The first 3 articles from my Millennium Problems series have been published in Cambridge University’s Eureka Magazine – one of the oldest recreational mathematics magazines in the world, with authors including: Nobel Laureate Paul Dirac, Fields Medallist Timothy Gowers, as well as Martin Gardner, Stephen Hawking, Paul Erdös, John Conway, Roger Penrose and Ian Stewart. To say I’m excited would be an understatement… (pages 82-84 in case you’re interested).

# Ancient Greek Mathematicians

A new feature from Tom Rocks Maths – a weekly maths puzzle for you all to enjoy! Answers will be posted when the next puzzle is released so remember to check back and get your thinking hats on…

Below are portraits of three famous mathematicians from Ancient Greece. Your task is to give me the name of each of them along with one of their mathematical discoveries… Send your answers in on Facebook, Twitter, Instagram or via the contact form on my website. Good luck!

WARNING: answer below the picture so if you want to attempt the puzzle please scroll slowly to avoid revealing it!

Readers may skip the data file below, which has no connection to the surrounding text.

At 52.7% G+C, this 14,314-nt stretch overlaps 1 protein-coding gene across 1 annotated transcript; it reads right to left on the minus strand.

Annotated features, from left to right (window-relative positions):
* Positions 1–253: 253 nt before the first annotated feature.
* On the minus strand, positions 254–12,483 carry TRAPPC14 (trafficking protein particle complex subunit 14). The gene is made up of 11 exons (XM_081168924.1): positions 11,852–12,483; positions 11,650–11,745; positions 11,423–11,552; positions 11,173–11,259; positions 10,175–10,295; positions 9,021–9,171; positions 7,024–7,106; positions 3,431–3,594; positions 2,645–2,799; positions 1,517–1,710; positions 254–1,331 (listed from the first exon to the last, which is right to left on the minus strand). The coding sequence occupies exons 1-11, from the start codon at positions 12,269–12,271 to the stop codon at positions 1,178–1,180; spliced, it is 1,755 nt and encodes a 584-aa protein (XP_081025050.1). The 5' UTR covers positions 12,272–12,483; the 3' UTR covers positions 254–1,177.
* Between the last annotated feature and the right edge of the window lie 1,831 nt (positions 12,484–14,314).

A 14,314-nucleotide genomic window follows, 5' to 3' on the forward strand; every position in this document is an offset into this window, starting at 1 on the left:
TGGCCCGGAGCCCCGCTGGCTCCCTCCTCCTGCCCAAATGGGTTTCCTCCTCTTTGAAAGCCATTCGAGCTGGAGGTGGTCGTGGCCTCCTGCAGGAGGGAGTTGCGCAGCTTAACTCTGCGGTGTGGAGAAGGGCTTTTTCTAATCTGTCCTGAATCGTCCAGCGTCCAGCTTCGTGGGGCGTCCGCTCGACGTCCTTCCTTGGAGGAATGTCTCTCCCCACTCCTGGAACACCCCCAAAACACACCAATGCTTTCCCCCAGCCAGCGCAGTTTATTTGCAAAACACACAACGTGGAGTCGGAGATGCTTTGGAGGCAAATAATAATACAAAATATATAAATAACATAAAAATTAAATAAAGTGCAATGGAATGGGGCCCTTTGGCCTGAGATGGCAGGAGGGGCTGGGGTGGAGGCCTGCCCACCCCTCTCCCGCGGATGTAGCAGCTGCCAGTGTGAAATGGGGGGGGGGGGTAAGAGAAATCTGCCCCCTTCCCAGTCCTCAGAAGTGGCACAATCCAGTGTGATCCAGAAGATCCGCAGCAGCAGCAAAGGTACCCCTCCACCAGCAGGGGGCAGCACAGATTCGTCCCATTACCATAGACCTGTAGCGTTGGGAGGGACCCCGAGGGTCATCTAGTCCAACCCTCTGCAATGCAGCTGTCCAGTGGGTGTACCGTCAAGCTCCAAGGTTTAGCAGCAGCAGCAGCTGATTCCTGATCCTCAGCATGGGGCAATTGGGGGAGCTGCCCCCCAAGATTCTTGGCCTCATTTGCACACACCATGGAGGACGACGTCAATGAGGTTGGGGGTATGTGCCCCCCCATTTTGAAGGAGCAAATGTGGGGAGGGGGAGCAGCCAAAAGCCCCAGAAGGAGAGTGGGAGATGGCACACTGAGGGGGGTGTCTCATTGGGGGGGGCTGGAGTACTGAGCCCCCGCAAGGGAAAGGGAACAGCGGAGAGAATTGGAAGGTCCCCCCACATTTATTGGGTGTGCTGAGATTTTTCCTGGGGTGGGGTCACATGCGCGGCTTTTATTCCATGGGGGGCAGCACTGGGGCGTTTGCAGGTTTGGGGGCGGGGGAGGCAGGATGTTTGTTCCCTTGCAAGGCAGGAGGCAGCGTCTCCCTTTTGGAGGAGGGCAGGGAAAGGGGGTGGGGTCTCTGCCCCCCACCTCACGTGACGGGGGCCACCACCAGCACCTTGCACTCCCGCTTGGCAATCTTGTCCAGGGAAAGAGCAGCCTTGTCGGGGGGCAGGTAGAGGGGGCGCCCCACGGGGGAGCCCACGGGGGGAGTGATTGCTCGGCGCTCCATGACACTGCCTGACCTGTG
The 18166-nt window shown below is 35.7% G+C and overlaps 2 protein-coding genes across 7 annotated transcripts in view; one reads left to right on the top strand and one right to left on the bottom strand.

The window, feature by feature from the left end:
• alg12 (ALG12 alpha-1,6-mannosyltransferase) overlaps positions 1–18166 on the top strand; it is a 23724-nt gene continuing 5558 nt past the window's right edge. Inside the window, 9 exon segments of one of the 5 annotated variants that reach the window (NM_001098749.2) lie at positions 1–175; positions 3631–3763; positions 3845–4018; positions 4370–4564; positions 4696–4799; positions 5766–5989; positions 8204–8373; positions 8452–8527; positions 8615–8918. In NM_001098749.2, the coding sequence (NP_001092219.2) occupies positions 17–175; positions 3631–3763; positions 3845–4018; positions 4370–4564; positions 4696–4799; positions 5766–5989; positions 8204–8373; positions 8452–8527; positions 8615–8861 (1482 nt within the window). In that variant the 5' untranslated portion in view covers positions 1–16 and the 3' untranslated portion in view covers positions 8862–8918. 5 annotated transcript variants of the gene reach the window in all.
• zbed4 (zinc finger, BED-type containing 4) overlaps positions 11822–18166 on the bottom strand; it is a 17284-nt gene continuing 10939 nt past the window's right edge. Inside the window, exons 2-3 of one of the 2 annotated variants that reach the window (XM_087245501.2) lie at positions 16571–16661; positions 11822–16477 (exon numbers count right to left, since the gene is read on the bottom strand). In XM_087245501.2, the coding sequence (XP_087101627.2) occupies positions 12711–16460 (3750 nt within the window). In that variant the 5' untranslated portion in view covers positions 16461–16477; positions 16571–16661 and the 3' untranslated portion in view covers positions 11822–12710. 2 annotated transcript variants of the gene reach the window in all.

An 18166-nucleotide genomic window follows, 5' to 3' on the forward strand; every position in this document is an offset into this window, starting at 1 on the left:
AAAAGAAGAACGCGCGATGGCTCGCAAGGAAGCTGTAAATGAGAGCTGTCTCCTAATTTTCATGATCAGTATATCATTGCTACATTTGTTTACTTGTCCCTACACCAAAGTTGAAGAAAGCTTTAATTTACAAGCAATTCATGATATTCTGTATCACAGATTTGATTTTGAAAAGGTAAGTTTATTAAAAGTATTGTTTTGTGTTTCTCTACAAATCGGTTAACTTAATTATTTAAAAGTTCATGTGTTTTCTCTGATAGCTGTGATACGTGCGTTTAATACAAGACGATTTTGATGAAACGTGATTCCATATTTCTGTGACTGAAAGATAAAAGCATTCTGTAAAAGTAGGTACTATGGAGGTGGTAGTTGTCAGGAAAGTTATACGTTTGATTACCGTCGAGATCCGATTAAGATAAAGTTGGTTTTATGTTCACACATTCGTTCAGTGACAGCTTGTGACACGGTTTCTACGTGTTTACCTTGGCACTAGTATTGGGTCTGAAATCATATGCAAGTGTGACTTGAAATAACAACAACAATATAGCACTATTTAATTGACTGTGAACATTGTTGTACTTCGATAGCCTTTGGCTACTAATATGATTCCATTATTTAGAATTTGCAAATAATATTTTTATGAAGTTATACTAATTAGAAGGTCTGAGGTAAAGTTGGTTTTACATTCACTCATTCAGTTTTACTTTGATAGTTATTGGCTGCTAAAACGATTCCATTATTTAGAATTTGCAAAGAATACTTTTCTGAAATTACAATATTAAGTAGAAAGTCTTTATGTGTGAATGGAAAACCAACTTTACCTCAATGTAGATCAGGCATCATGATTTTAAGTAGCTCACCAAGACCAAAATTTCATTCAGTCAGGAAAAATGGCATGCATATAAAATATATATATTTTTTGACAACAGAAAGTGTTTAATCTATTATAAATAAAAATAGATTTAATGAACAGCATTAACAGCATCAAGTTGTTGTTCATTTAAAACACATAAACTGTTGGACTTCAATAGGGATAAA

Answer:

(a). Archimedes – most famous for running naked down the street exclaiming “Eureka!” after discovering what is now called Archimedes Principle. It relates the buoyancy of an object to the weight of water and allows you to easily work out whether or not something will float.

(b). Plato – involved with many things, but mathematically best known for his interest in shapes. The 5 Platonic Solids bear his name and are also my favourite shapes. Plato thought that they were so beautiful the entire universe must be built out of them…

(c). Pythagoras – perhaps the most famous mathematician to have ever lived due the triangle theorem named after him that we are all taught at school. It tells us that the length of the diagonal side of a right-angled triangle c is related to the length of the other two sides a, b by a very neat relationship a^{2} + b^{2} = c^{2}.